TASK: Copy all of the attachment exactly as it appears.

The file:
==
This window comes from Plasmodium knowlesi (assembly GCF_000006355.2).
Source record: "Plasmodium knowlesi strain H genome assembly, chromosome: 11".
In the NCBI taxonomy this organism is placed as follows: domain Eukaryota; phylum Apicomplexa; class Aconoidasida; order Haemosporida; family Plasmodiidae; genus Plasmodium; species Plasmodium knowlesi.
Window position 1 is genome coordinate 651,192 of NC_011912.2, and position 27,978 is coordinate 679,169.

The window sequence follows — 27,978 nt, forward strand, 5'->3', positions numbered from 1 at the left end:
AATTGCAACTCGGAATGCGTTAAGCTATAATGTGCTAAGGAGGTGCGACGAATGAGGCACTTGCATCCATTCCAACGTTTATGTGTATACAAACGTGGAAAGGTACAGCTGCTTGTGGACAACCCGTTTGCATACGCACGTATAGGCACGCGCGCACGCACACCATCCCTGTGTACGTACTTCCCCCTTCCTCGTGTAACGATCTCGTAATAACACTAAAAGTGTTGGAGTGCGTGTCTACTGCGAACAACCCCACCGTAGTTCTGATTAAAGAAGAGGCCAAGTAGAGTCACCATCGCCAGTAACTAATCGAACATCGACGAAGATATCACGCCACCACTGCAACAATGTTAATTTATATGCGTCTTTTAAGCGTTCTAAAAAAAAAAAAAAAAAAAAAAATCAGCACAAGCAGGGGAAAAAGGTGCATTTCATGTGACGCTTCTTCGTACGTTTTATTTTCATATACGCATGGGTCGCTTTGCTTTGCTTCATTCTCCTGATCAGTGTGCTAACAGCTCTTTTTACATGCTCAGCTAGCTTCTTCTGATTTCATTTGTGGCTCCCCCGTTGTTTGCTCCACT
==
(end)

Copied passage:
This window comes from Plasmodium knowlesi (assembly GCF_000006355.2).
Source record: "Plasmodium knowlesi strain H genome assembly, chromosome: 11".
In the NCBI taxonomy this organism is placed as follows: domain Eukaryota; phylum Apicomplexa; class Aconoidasida; order Haemosporida; family Plasmodiidae; genus Plasmodium; species Plasmodium knowlesi.
Window position 1 is genome coordinate 651,192 of NC_011912.2, and position 27,978 is coordinate 679,169.

The window sequence follows — 27,978 nt, forward strand, 5'->3', positions numbered from 1 at the left end:
AATTGCAACTCGGAATGCGTTAAGCTATAATGTGCTAAGGAGGTGCGACGAATGAGGCACTTGCATCCATTCCAACGTTTATGTGTATACAAACGTGGAAAGGTACAGCTGCTTGTGGACAACCCGTTTGCATACGCACGTATAGGCACGCGCGCACGCACACCATCCCTGTGTACGTACTTCCCCCTTCCTCGTGTAACGATCTCGTAATAACACTAAAAGTGTTGGAGTGCGTGTCTACTGCGAACAACCCCACCGTAGTTCTGATTAAAGAAGAGGCCAAGTAGAGTCACCATCGCCAGTAACTAATCGAACATCGACGAAGATATCACGCCACCACTGCAACAATGTTAATTTATATGCGTCTTTTAAGCGTTCTAAAAAAAAAAAAAAAAAAAAAAATCAGCACAAGCAGGGGAAAAAGGTGCATTTCATGTGACGCTTCTTCGTACGTTTTATTTTCATATACGCATGGGTCGCTTTGCTTTGCTTCATTCTCCTGATCAGTGTGCTAACAGCTCTTTTTACATGCTCAGCTAGCTTCTTCTGATTTCATTTGTGGCTCCCCCGTTGTTTGCTCCACT